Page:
A wrap-around rear window is a nice change from the thick rear D-pillar on so many sport-utility vehicles, and it also helps to eliminate rear blind spots. Also notable is the Outlook’s stability. Driving east out of San Diego, we followed a cold front that brought rain and strong winds. The vehicle’s relatively wide track and low center of gravity was very apparent: there was no feeling of instability, even on wet pavement in high-wind conditions.

A spacious, versatile interior.

Three rows of standard seating is one of many features to love about the Outlook’s interior. The second-row seats have a new “smart slide” feature that makes it easier to access the third row. One lever flips up the seat cushion and slides the seatback forward, so passengers can have open, easy access to the back. The test car came with the standard 60/40 split bench seats, but buyers can opt to substitute captain’s chairs instead. Both second and third-row seats fold flat to create a long, functional cargo area.

Even with all three rows of seating in place, there was plenty of room for our luggage, sacks full of Christmas gifts, and a cooler full of road trip munchies. A hidden cargo area under the floor was handy when we went to the trailhead, keeping our valuables out of site.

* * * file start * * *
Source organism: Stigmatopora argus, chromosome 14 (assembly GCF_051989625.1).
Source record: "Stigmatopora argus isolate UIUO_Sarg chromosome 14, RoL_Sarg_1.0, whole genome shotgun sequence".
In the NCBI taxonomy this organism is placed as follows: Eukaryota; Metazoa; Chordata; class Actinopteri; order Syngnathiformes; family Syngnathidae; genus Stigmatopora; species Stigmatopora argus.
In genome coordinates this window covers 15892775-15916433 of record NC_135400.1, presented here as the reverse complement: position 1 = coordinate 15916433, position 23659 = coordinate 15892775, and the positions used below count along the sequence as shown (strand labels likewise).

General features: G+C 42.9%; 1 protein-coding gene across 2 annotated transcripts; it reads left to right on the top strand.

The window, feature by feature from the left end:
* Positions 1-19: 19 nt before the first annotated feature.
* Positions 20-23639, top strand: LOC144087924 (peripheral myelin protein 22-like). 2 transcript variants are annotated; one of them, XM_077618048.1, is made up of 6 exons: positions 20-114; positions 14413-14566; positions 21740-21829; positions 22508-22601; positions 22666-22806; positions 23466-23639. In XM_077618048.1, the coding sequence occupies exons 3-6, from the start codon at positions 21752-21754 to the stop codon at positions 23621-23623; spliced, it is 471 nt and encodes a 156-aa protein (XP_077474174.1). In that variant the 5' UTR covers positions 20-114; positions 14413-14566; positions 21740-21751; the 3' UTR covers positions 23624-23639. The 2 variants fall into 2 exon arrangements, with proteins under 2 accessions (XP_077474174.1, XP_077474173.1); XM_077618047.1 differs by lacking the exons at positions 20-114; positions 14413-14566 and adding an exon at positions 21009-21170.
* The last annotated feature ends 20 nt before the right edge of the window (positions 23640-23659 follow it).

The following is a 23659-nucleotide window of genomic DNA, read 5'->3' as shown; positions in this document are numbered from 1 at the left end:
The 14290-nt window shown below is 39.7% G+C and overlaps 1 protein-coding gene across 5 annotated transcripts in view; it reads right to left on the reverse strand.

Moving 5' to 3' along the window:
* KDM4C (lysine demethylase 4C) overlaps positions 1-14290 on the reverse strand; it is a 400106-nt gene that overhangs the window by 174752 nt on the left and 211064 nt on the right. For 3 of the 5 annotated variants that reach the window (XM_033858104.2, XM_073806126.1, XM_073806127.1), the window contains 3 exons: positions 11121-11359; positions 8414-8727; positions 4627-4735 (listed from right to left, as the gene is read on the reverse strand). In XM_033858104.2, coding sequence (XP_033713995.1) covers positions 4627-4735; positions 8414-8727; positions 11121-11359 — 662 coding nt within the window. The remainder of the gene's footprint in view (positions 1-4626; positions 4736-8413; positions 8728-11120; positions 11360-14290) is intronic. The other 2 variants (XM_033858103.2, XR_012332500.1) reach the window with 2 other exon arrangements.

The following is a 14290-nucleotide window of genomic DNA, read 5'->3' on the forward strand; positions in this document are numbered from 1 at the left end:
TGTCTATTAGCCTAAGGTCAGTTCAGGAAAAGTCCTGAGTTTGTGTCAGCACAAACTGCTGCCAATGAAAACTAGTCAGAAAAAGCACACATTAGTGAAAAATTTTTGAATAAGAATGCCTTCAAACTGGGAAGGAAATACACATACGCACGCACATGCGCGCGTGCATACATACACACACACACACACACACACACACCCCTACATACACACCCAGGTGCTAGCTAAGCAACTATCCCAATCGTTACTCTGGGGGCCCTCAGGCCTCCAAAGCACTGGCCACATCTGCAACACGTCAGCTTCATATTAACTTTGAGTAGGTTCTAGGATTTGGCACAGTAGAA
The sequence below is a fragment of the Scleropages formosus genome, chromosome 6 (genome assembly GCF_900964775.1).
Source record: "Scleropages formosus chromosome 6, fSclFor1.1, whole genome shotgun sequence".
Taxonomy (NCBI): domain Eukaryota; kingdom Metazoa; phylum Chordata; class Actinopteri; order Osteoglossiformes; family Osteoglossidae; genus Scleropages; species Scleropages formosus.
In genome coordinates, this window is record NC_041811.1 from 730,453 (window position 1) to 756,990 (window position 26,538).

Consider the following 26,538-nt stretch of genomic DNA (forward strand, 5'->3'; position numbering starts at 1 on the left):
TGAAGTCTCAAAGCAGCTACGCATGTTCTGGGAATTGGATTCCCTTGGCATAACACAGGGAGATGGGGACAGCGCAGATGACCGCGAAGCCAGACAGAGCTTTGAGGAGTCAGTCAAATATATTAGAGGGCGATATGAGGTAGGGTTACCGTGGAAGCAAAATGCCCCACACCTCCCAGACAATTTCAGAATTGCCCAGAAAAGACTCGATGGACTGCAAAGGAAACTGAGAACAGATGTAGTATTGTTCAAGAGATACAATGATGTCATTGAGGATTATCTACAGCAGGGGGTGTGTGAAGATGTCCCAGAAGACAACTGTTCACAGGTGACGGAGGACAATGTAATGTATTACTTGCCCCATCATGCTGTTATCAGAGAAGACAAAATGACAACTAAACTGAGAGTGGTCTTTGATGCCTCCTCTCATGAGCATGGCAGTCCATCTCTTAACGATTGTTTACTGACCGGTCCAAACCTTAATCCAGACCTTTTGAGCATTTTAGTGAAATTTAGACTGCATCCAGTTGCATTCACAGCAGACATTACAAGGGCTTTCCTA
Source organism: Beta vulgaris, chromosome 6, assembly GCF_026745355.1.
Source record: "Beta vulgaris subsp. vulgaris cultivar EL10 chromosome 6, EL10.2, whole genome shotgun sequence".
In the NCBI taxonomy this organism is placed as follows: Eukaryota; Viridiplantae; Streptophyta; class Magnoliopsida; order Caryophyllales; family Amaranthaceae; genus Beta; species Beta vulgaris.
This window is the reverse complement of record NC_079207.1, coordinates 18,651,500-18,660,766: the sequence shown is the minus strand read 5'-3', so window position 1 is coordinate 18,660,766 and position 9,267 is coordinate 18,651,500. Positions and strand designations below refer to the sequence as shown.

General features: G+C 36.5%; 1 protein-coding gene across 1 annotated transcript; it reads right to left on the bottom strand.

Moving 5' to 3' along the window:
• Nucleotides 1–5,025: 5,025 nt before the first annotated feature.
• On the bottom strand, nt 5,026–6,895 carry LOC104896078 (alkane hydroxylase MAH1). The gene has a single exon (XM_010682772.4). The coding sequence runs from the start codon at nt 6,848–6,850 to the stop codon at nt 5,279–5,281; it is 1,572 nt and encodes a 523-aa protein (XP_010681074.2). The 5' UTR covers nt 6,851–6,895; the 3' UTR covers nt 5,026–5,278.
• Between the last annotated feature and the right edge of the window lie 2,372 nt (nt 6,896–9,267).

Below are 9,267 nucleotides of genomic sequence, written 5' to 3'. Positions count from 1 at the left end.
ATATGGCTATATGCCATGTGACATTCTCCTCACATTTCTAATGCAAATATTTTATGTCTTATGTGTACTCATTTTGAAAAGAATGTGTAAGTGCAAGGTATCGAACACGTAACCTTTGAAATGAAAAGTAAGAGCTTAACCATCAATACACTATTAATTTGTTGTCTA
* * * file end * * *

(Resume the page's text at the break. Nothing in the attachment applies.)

The standard cloth upholstery is attractive and comfortable. Both the driver and front passenger seats were easy to adjust, with adequate lower lumbar support. There are two good-sized cup (or bottle) holders in the center console. There are also bottle holders and map pockets in all four doors. A covered bin in the center console is handy for storing compact discs or small electronic devices, and a small cubby at the base of the center stack holds a cell phone.

All vehicles have four standard power points, including one in the cargo area. Buyers can opt to add a 115-volt outlet. The cargo area also comes with hooks to hold an optional cargo net. A power tailgate is available on the two up-level models.

Fuel economy for the real world.

Saturn engineers spent a lot of time in the wind tunnel, fine-tuning the Outlook’s aerodynamics. They minimized the wheel opening around the tires, and used shielding to reduce aerodynamic drag under the body. Not only did these modifications minimize noise intrusion to the interior, but they yielded impressive fuel economy figures for a vehicle of this size: 18/26 miles per gallon city/highway. With recent fluctuations in fuel prices, that should ease shoppers concerns about the cost of operation. The V-6 engine has plenty of power to tow, exceeding our minimum criteria by over 1,000 pounds.

All Saturn cars come with 24-hour roadside assistance, and a year of the basic OnStar safe and sound plan.

The Outlook is being built at General Motors’ Lansing Delta Township Assembly Plant in Lansing, Michigan. Pricing ranges from $27,255 for the XE model with front-wheel drive, to $32, 290 for the upscale XR with all-wheel drive.